Annex I Reefs
Annex I reefs occur where rocky areas or concretions made by
marine animals arise from the surrounding seafloor. There are three
main types of Annex I reef:
- Bedrock reef;
- Stony reef;
- Biogenic reef.
Bedrock and stony reefs are both types of rocky reef. These
occur where the bedrock or stable boulders and cobbles arise from
the surrounding seabed creating a habitat that is colonised by many
different marine animals and plants. Rocky reefs can be very
variable in terms of both their structure and the communities that
they support. They provide a home to many species such as corals,
sponges and sea squirts as well as giving shelter to fish and
crustaceans such as lobsters and crabs.
Biogenic reefs are those that are created by the animals
themselves. In the UK these include coral reefs, made by cold-water
corals such as Lophelia pertusa and Madrepora
oculata. Biogenic reefs can also be made by reef-building
worms such as the honeycomb worm Sabellaria alveolata, the
ross worm Sabellaria spinulosa and the serpulid worm
Serpula vermicularis. Mussels such as the edible mussel
Mytilus edulis and the horse mussel Modiolus
modiolus can also create biogenic reef structures. In UK
offshore waters the main types of biogenic reef that JNCC are
looking to identify additional SACs for are cold-water coral reefs,
Sabellaria spinulosa reefs and Modiolus modiolus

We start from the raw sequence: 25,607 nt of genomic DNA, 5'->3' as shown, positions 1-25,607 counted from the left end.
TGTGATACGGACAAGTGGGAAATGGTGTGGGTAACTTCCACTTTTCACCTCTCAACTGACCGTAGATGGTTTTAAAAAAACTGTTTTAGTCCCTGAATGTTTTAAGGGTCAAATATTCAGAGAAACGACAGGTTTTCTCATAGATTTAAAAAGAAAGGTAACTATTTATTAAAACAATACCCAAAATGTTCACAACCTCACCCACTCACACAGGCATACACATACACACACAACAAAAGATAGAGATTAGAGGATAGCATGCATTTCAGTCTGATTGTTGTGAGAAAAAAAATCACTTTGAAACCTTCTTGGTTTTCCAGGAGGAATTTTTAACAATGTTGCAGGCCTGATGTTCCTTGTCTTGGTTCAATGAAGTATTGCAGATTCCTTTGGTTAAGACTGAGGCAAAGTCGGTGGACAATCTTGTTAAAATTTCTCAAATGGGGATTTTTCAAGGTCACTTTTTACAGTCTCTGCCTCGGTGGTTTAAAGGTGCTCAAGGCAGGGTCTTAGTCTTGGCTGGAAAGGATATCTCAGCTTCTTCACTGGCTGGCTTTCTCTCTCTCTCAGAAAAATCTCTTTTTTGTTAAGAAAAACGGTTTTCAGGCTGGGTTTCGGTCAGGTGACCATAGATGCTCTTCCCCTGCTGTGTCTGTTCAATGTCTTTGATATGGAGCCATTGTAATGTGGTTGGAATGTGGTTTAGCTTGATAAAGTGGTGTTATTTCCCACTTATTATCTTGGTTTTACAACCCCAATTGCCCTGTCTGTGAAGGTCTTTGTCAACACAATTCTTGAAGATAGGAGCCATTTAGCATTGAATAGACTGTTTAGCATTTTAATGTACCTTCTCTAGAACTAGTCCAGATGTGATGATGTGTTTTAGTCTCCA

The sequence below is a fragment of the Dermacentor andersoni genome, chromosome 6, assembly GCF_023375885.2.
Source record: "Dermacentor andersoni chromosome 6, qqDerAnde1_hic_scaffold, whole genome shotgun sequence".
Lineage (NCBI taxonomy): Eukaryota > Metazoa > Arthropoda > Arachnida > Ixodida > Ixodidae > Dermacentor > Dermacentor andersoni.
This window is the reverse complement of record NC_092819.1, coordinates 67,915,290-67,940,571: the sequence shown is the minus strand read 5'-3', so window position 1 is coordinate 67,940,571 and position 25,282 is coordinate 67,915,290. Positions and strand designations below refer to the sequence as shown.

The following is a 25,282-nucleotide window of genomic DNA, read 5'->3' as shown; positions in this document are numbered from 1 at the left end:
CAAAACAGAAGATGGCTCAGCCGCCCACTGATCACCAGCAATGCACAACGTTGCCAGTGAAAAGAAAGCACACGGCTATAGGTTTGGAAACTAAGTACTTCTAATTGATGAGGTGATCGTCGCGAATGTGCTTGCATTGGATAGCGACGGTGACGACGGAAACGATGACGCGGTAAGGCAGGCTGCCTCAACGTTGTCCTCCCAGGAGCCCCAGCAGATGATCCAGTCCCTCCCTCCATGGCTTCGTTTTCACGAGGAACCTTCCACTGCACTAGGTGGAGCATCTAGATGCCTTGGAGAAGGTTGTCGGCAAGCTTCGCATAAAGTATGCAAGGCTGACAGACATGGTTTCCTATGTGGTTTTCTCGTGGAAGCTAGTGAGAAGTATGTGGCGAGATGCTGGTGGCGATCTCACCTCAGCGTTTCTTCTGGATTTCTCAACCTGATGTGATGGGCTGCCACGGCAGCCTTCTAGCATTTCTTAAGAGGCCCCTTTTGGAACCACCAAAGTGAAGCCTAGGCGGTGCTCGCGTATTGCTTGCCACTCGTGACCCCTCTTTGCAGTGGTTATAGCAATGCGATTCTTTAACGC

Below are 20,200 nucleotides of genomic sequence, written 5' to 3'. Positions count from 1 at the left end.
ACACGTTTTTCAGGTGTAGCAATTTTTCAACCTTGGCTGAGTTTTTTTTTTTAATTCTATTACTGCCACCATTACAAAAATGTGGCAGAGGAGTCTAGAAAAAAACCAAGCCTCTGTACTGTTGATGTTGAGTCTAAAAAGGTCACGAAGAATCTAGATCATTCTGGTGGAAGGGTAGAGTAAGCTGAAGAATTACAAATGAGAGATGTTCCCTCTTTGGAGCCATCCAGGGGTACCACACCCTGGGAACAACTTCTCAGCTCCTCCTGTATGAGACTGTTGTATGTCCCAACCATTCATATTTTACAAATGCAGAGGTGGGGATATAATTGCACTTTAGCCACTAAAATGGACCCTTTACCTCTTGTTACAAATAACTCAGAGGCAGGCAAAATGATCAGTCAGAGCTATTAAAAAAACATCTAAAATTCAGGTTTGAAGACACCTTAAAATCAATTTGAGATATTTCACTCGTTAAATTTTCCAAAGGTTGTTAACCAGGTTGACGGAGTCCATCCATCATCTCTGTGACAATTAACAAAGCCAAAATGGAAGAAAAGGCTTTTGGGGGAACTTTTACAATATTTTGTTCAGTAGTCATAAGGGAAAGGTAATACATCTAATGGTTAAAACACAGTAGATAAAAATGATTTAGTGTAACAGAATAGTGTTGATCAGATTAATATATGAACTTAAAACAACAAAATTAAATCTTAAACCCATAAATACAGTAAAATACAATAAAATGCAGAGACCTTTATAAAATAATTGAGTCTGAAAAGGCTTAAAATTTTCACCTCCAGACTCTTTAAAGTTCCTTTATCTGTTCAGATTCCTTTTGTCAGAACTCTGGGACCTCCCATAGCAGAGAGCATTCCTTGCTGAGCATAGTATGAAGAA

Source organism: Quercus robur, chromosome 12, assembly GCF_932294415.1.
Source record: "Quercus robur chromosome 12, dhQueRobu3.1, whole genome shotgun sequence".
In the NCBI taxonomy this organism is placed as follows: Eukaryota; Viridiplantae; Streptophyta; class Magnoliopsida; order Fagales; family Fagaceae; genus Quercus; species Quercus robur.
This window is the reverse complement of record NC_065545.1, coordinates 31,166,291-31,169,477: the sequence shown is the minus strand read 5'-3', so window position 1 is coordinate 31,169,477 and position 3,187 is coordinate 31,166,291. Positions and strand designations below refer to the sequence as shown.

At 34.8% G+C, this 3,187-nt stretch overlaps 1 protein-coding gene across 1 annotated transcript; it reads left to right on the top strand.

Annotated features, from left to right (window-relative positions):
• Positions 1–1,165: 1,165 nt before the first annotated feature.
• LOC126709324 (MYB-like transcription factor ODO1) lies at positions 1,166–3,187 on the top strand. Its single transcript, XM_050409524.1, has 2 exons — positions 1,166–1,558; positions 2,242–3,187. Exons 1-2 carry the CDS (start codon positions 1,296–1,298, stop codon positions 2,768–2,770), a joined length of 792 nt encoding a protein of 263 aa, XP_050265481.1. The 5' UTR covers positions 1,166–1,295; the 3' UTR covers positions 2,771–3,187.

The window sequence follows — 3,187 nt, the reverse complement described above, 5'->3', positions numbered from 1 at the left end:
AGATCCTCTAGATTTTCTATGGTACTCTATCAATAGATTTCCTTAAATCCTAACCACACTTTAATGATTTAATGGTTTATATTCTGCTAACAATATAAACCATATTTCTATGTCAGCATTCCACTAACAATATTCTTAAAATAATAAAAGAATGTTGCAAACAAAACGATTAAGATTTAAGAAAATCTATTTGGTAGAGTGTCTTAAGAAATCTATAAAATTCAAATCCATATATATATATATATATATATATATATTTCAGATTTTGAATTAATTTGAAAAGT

reefs. Examples of what the different types of Annex I reefs can
look like can be seen in the gallery below.
SACs are being selected in UK waters for reef habitats to ensure
that we have included the full range of different reef types in the
SAC network - from bedrock and stony reef through to the different
types of biogenic reef. Reefs occur throughout UK waters, from the
English Channel to far off north-west Scotland, and the animals and
plants the reefs support vary in these different areas
mainly as a result of differences in temperatures. SACs are
also being selected to ensure that reef habitats are protected
throughout the full geographical range in which they occur. More
information is available on how we are recommending where SACs should be located.
JNCC maintain a map that shows areas of potential Annex I
reef in UK offshore waters. These are areas where JNCC believe,
from the best available evidence, that Annex I reef might be
present. Through offshore survey, JNCC is working to confirm the
presence of Annex I reef in these areas and to identify those sites
which merit selection as SACs. For information on the
identification of Annex I reef SACs within 12 nautical miles of the
coast, please contact the relevant country conservation agency.
Sabellaria spinulosa reefs:
- In May 2007 JNCC held a workshop on "Defining and managing
Sabellaria spinulosa reefs". The report produced following
the workshop is available on the JNCC website. JNCC Report 405.
- In March 2008 JNCC held a workshop on "The identification of
the main characteristics of stony reef" to better define a stony
reef. The report produced following the workshop is available on
the JNCC website. JNCC Report 432.